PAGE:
Almost two months into study abroad in Russia, my friends and I have reached a third phase of interaction with the world around us. The first was exploratory. Everything was novel then, and we wanted to make sweeping pronouncements based on minimal stimuli. It was a time when our preconceptions fought for survival against the contradictions of the world around us. At the time, even the smallest social gestures – buying metro tickets, asking for directions, et cetera – elicited fundamental panic. As we grew accustomed to the basics of life here, we sought to make it comfortable for ourselves. We found sources for vegetables – fairly rare in a food culture in which vegetarians are treated with curiosity – and settled on a café near our host institution in which to get our work done. With each step we have become citizens, not of our host society, but of the streetscape.
Finally, I sense the dawn of a new phase. I am not sure what it contains, but the feeling of crossing a threshold is exciting. For some time now, “Russia is not real,” has become our joke, our watchword, and our anthem. It’s a knowing nod to the uncanny sense we feel when our comfort with life in the Federation is upset by an unexpected culture clash. The phrase is a wink at our disoriented sense of time’s passage – when the month-and-a-half of our residence in Peter is felt to have passed over either the course of years or minutes, but certainly not months. More than all of these feelings, this phrase is the recognition of home’s memory having receded to the peephole of social media and phone calls – and the accompanying sublimation of notions of status and normalcy by which we felt moored to our world. Although we may still feel disoriented, the sense that our personal life here may finally feel real has begun to arrive.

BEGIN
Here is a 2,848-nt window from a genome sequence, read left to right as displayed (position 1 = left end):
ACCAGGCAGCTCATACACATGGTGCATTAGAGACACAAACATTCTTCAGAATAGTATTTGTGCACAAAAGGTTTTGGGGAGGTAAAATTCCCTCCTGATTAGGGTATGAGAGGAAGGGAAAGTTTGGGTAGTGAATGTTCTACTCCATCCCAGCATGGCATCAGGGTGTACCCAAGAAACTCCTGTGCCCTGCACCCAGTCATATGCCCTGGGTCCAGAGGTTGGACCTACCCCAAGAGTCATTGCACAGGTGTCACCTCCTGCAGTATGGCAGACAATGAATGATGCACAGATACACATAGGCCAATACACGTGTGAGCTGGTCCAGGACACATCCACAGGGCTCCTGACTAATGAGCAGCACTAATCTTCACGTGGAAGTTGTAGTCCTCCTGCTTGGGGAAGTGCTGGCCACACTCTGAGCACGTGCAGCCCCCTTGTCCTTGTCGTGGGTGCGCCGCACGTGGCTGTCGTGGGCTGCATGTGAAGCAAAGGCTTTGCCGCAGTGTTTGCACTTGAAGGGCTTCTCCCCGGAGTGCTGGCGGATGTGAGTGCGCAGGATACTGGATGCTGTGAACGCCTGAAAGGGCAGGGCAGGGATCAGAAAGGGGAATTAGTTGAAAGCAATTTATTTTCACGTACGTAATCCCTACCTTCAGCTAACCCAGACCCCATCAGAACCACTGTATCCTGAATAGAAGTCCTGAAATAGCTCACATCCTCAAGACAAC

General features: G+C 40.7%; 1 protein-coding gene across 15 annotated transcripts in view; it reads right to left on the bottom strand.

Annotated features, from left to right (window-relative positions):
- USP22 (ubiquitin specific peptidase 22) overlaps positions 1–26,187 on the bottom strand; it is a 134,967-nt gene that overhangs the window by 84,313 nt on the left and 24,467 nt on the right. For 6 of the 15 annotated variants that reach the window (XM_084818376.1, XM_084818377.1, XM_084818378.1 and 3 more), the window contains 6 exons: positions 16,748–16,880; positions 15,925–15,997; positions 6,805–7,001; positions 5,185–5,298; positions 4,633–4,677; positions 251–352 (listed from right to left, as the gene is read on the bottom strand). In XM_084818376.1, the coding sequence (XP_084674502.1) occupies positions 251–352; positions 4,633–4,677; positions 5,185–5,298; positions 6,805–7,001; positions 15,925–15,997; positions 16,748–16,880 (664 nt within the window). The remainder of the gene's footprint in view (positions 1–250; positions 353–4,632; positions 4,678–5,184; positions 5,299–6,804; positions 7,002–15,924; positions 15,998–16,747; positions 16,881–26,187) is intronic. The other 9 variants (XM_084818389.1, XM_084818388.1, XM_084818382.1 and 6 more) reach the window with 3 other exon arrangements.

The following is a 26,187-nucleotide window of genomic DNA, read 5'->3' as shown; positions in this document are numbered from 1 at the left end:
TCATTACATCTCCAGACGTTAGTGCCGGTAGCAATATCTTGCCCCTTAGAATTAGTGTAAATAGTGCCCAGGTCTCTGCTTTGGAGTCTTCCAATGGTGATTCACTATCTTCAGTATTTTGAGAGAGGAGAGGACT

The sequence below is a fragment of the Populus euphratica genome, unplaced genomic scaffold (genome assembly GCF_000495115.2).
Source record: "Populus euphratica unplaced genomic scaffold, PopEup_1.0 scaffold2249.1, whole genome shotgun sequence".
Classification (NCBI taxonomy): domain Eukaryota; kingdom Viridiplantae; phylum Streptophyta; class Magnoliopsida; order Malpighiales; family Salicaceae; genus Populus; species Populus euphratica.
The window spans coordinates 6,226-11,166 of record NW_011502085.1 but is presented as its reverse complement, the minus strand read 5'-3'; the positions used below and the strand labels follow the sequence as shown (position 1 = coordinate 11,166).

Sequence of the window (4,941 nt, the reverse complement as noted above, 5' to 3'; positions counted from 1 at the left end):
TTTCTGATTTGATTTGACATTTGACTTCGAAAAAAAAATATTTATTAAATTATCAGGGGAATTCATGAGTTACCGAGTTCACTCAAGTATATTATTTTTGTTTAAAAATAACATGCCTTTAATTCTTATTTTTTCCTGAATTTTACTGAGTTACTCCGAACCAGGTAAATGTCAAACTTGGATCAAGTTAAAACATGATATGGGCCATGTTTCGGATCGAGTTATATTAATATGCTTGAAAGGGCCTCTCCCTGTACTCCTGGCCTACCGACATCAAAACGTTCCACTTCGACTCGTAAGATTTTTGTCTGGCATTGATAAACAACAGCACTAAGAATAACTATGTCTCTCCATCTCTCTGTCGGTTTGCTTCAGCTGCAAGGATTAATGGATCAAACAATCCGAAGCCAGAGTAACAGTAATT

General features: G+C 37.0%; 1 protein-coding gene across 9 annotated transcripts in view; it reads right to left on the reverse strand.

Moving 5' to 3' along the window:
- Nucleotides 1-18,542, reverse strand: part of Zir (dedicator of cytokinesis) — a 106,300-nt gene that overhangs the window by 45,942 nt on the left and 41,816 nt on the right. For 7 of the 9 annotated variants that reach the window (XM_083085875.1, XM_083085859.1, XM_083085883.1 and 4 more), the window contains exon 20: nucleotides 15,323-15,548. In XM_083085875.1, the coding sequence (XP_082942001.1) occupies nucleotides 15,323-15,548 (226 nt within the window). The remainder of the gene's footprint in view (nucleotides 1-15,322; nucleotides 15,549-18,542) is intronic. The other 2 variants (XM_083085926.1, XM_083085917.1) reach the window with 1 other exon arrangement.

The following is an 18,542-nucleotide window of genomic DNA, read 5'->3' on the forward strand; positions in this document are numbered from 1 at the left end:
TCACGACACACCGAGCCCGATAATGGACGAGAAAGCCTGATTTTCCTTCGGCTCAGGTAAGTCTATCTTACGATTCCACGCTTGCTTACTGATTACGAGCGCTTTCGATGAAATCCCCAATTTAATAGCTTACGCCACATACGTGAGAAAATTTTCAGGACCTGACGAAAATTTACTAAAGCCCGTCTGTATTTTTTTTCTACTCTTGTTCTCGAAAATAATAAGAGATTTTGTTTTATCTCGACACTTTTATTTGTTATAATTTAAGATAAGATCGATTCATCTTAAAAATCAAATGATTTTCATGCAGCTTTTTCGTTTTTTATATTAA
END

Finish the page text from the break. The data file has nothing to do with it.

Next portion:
Meanwhile, the landscape of the former imperial capital remains as gently surreal as always. Saint Petersburg exists in these parallel worlds that do not make sense together. It is both a historic, regal city and one scarred by the forced modesty of Soviet modernism. It is a city of life’s beauty as reflected in the words of Pushkin and Dostoevsky, while remaining the city “built on bones” and drenched in the blood of revolutions. However, perhaps most immediately, it is a city that exists separately indoors and outdoors. The buildings of St. Petersburg are built of thick stone, creating a very literal boundary between quite metaphorical worlds. Once ensconced in one of Peter’s cozy and incredibly-themed cafes, one could spend a lifetime without noting its passage. There is also a culture of lingering. Staff do not bother clients whose tabs were settled hours ago, and drinking tea endlessly is ordinary. Furthermore, many cafés and restaurants snake rooms together through entire building blocks, expanding a modest facade into a warren of coziness. I am often shocked when entering buildings whose entrances are modest and uniform, but whose interiors are loaded with weighty marble staircases, crystal chandeliers, and ornate crown moldings dating back to the Romanovs. To summarize even an evening out, one must resort to statements so paradoxical as to make one sound either insane, or in love, or both. Perhaps, in all our tumult, we are.